Archive for the ‘Apple’ tag
The well-known Apple analyst Horace Dediu has a nice profile of what innovation is, and how it differs from things people common call “innovative.” His post whole post is well worth reading, but his point can be summed up in these bullet points:
- Novelty: Something new
- Creation: Something new and valuable
- Invention: Something new, having potential value through utility
- Innovation: Something new and uniquely useful
Perhaps this just shows that I like Apple, but I really like John Gruber’s essay about why Clayton Christensen’s famous disruption theory seems to be sustainably inaccurate in the case of Apple.
There have been periods of low-end Clayton Christensen-style disruption — the Japanese imports in the ’70s and ’80s and corresponding collapse of Ford, GM, and Chrysler’s collective market dominance is a good example. But it is undeniably true that there is a sustainable and profitable high-end of the market, occupied by companies like BMW, Mercedes-Benz, and Porsche. Point this out and someone will inevitably argue that sure, those companies are thriving, but they all have tiny market share. But Apple is sort of like BMW, Mercedes, Porsche, and Lexus all rolled into one. There just aren’t that many competitors for this segment of the market in phones and tablets, and most of them aren’t very good.
A life lived well.
(copied from Alex Tabarrok)
I don’t even have an iPhone (and I wish developers would stop appending an “i” infront of the names of apps) but I really like this idea.
These bits always interesting me. For example, I had no idea that the iPod name came from 2001. (Assuming I’m willing to trust CIO magazine.)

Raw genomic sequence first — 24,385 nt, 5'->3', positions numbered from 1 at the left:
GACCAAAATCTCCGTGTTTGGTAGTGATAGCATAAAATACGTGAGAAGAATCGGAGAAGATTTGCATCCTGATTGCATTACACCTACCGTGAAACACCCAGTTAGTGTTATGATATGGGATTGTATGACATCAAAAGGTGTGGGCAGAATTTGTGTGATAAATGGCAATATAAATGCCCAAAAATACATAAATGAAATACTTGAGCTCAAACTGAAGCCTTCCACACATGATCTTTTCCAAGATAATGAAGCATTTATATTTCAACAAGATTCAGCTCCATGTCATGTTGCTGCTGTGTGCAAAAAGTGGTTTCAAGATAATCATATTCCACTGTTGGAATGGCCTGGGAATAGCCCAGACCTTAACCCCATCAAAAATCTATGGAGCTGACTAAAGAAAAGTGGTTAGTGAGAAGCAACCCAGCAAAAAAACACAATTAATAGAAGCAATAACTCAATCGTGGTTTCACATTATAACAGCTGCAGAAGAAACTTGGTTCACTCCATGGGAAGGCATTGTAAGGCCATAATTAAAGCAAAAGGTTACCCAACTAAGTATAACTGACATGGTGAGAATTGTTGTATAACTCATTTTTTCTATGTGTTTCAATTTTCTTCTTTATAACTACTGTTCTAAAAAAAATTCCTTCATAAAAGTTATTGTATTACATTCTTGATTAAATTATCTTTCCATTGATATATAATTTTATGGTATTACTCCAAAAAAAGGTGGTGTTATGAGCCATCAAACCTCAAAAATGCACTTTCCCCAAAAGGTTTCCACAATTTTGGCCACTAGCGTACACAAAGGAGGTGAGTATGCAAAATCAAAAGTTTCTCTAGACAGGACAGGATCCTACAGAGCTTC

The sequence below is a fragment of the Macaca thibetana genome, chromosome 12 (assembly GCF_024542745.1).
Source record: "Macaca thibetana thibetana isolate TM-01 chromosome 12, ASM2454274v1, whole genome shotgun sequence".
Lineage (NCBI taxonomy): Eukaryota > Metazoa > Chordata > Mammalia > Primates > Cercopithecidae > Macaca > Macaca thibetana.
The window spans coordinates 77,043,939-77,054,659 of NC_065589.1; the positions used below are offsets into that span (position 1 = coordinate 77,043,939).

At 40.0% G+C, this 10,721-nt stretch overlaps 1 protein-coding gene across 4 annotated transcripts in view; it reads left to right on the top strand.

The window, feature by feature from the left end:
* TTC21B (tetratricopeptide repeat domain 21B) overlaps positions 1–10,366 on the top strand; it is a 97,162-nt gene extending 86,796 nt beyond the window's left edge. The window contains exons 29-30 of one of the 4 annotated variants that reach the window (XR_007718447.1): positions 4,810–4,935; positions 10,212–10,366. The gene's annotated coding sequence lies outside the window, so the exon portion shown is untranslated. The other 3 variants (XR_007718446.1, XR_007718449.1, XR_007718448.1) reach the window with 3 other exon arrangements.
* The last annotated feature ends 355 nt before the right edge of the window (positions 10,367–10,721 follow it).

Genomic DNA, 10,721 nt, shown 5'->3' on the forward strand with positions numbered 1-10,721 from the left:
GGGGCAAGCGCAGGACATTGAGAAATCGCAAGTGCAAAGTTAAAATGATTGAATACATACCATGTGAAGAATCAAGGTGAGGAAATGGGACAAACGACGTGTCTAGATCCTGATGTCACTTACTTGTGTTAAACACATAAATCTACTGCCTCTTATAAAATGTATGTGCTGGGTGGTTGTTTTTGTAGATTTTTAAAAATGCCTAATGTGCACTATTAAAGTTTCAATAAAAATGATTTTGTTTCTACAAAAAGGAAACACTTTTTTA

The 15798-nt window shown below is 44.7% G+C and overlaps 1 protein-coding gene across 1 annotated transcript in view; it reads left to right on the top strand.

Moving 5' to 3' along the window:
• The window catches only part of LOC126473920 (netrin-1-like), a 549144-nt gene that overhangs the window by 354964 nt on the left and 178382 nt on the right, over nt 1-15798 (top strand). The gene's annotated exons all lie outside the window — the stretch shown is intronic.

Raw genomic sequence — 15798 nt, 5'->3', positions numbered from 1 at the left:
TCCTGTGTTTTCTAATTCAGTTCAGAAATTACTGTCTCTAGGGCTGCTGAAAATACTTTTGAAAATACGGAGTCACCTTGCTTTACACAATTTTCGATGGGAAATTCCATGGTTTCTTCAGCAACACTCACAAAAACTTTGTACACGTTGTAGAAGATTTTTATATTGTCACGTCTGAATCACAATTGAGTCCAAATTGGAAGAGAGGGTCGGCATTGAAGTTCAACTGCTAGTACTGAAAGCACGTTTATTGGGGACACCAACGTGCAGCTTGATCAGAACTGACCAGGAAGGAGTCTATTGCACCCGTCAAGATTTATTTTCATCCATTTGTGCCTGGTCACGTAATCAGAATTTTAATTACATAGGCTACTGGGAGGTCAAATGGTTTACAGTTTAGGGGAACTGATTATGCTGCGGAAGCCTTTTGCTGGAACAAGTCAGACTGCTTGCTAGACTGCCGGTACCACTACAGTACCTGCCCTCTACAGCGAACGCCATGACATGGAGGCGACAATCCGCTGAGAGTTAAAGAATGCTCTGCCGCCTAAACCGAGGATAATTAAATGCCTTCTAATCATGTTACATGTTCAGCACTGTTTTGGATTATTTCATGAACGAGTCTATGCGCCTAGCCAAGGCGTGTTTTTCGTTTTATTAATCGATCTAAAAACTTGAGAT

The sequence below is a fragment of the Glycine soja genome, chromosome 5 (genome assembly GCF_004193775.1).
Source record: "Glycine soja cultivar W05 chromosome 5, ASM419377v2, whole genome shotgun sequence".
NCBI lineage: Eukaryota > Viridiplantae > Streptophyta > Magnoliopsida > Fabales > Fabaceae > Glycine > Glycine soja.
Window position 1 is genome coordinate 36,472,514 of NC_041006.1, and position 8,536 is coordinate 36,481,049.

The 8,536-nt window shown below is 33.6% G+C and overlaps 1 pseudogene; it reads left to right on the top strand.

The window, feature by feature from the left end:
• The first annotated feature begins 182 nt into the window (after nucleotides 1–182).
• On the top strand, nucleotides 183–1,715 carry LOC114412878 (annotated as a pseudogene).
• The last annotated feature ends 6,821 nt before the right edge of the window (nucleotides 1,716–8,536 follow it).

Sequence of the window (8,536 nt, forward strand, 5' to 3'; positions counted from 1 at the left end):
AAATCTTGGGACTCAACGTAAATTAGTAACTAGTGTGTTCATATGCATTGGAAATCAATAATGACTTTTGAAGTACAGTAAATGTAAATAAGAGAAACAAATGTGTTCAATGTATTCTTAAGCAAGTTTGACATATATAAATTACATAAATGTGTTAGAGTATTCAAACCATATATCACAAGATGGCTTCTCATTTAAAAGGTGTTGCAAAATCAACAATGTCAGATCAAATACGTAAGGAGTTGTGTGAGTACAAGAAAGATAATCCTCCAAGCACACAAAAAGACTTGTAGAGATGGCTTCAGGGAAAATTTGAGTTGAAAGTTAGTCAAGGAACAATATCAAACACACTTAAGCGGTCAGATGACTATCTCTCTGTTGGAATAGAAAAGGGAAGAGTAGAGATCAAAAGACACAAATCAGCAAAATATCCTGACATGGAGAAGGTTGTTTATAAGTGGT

The New Scientist’s Technology blog point to some odd facets of the iTunes EULA:
“Licensee also agrees that Licensee will not use the Apple Software for any purposes prohibited by United States law, including, without limitation, the development, design, manufacture or production of nuclear, missiles, or chemical or biological weapons.”
(via Freakonomics, who found another odd clause in a different iTunes EULA)
They just passed Wal-Mart.
(via Daring Fireball)
On April first, The Economist decided to teach it’s readers a special lesson about the power of unexpected parallels in statistics. Truly surprising.
Also of note, Mahalo Daily managed to land an interview with Steve Jobs.
Someone knows the truth about DRM — digital rights management, for those living under rock — and is saying it. It surely doesn’t hurt that it’s to his company’s advantage.
Amazon’s Baltaxe says the best defense against piracy is a good offense. “Songs sold without DRM, at high quality, with album art, that’s the best way to get people to buy music instead of stealing it. DRM is a way to punish people who are buying,” he says. “Offering a great product at a great price is [the] way to combat piracy.”
(via Marco’s Tumblelog)
First Steven Levy created some waves by claiming to have accidentally recycled the notoriously small-and-light laptop. Then the inimitable Charlie Rose showed up bruised and bandaged on the air last night (video here), with this explanation:
Earlier today, they said, Rose tripped in a pothole while walking on 59th Street in Manhattan. He was carrying a newly purchased MacBook Air and made a quick (but ultimately flawed) decision while falling: sacrifice the face, protect the computer. “In doing so, he pretty much hit the pavement face first, unfortunately,” they said.
Luckily the MacBook Air survived the fall. “The Macbook Air is fine, he showed us the blood stains on it this morning.”
This is either the most ingenious marketing campaign of all time, or the folks at Apple are the luckiest people on earth.